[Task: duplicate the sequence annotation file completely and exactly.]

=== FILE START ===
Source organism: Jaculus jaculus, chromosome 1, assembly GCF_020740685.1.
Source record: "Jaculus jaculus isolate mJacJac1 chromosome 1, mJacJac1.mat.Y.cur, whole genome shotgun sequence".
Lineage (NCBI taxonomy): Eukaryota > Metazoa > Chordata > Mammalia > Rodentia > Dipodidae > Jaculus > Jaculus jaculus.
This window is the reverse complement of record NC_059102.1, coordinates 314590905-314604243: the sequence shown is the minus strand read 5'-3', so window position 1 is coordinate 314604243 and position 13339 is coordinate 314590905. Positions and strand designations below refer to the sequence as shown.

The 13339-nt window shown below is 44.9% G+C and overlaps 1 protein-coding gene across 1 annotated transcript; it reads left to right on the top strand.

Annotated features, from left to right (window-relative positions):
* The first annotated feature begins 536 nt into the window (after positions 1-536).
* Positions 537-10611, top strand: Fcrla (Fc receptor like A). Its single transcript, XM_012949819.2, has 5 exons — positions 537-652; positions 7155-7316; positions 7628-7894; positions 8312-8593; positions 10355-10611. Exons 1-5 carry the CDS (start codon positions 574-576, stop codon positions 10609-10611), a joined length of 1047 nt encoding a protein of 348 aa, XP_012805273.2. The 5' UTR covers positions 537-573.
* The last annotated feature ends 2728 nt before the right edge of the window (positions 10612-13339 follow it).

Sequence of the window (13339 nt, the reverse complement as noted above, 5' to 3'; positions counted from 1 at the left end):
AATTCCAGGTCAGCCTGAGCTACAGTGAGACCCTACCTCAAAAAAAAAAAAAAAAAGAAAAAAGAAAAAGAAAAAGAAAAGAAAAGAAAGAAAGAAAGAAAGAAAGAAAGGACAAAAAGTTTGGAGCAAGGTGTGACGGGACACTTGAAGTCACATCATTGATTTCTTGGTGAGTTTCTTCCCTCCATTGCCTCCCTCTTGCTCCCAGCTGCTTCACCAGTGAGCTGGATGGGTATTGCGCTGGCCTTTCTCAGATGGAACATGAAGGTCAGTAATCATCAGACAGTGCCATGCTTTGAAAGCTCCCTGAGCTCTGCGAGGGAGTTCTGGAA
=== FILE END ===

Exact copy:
Source organism: Jaculus jaculus, chromosome 1, assembly GCF_020740685.1.
Source record: "Jaculus jaculus isolate mJacJac1 chromosome 1, mJacJac1.mat.Y.cur, whole genome shotgun sequence".
Lineage (NCBI taxonomy): Eukaryota > Metazoa > Chordata > Mammalia > Rodentia > Dipodidae > Jaculus > Jaculus jaculus.
This window is the reverse complement of record NC_059102.1, coordinates 314590905-314604243: the sequence shown is the minus strand read 5'-3', so window position 1 is coordinate 314604243 and position 13339 is coordinate 314590905. Positions and strand designations below refer to the sequence as shown.

The 13339-nt window shown below is 44.9% G+C and overlaps 1 protein-coding gene across 1 annotated transcript; it reads left to right on the top strand.

Annotated features, from left to right (window-relative positions):
* The first annotated feature begins 536 nt into the window (after positions 1-536).
* Positions 537-10611, top strand: Fcrla (Fc receptor like A). Its single transcript, XM_012949819.2, has 5 exons — positions 537-652; positions 7155-7316; positions 7628-7894; positions 8312-8593; positions 10355-10611. Exons 1-5 carry the CDS (start codon positions 574-576, stop codon positions 10609-10611), a joined length of 1047 nt encoding a protein of 348 aa, XP_012805273.2. The 5' UTR covers positions 537-573.
* The last annotated feature ends 2728 nt before the right edge of the window (positions 10612-13339 follow it).

Sequence of the window (13339 nt, the reverse complement as noted above, 5' to 3'; positions counted from 1 at the left end):
AATTCCAGGTCAGCCTGAGCTACAGTGAGACCCTACCTCAAAAAAAAAAAAAAAAAGAAAAAAGAAAAAGAAAAAGAAAAGAAAAGAAAGAAAGAAAGAAAGAAAGAAAGGACAAAAAGTTTGGAGCAAGGTGTGACGGGACACTTGAAGTCACATCATTGATTTCTTGGTGAGTTTCTTCCCTCCATTGCCTCCCTCTTGCTCCCAGCTGCTTCACCAGTGAGCTGGATGGGTATTGCGCTGGCCTTTCTCAGATGGAACATGAAGGTCAGTAATCATCAGACAGTGCCATGCTTTGAAAGCTCCCTGAGCTCTGCGAGGGAGTTCTGGAA